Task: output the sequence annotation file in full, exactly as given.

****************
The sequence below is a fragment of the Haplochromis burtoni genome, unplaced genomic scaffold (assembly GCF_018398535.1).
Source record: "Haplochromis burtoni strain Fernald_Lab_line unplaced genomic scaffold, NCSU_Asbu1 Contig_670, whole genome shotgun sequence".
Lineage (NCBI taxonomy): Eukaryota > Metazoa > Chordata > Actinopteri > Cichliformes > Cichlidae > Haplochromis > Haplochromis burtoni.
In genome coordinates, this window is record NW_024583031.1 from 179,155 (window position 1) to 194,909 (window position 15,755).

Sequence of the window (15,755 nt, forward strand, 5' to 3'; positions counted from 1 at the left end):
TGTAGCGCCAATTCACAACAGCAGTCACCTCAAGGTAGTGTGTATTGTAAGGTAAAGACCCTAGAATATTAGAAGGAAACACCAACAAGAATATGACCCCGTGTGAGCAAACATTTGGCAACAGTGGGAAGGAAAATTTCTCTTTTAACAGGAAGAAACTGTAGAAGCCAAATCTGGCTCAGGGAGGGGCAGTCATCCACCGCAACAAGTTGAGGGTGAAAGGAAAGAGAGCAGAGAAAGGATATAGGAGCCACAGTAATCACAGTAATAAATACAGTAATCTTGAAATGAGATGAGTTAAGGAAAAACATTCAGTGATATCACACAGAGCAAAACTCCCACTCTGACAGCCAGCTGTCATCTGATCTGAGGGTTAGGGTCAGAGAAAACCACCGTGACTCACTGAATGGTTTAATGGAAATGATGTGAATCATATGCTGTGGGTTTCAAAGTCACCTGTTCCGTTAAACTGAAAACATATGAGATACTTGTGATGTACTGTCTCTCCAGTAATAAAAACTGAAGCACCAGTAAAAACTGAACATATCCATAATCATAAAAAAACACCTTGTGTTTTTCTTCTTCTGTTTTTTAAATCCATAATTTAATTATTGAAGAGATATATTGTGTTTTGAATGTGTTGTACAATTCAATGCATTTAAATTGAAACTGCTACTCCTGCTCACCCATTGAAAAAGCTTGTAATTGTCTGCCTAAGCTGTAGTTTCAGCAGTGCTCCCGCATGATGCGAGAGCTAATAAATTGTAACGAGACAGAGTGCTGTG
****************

The sequence below is a fragment of the Haplochromis burtoni genome, unplaced genomic scaffold (assembly GCF_018398535.1).
Source record: "Haplochromis burtoni strain Fernald_Lab_line unplaced genomic scaffold, NCSU_Asbu1 Contig_670, whole genome shotgun sequence".
Lineage (NCBI taxonomy): Eukaryota > Metazoa > Chordata > Actinopteri > Cichliformes > Cichlidae > Haplochromis > Haplochromis burtoni.
In genome coordinates, this window is record NW_024583031.1 from 179,155 (window position 1) to 194,909 (window position 15,755).

Sequence of the window (15,755 nt, forward strand, 5' to 3'; positions counted from 1 at the left end):
TGTAGCGCCAATTCACAACAGCAGTCACCTCAAGGTAGTGTGTATTGTAAGGTAAAGACCCTAGAATATTAGAAGGAAACACCAACAAGAATATGACCCCGTGTGAGCAAACATTTGGCAACAGTGGGAAGGAAAATTTCTCTTTTAACAGGAAGAAACTGTAGAAGCCAAATCTGGCTCAGGGAGGGGCAGTCATCCACCGCAACAAGTTGAGGGTGAAAGGAAAGAGAGCAGAGAAAGGATATAGGAGCCACAGTAATCACAGTAATAAATACAGTAATCTTGAAATGAGATGAGTTAAGGAAAAACATTCAGTGATATCACACAGAGCAAAACTCCCACTCTGACAGCCAGCTGTCATCTGATCTGAGGGTTAGGGTCAGAGAAAACCACCGTGACTCACTGAATGGTTTAATGGAAATGATGTGAATCATATGCTGTGGGTTTCAAAGTCACCTGTTCCGTTAAACTGAAAACATATGAGATACTTGTGATGTACTGTCTCTCCAGTAATAAAAACTGAAGCACCAGTAAAAACTGAACATATCCATAATCATAAAAAAACACCTTGTGTTTTTCTTCTTCTGTTTTTTAAATCCATAATTTAATTATTGAAGAGATATATTGTGTTTTGAATGTGTTGTACAATTCAATGCATTTAAATTGAAACTGCTACTCCTGCTCACCCATTGAAAAAGCTTGTAATTGTCTGCCTAAGCTGTAGTTTCAGCAGTGCTCCCGCATGATGCGAGAGCTAATAAATTGTAACGAGACAGAGTGCTGTG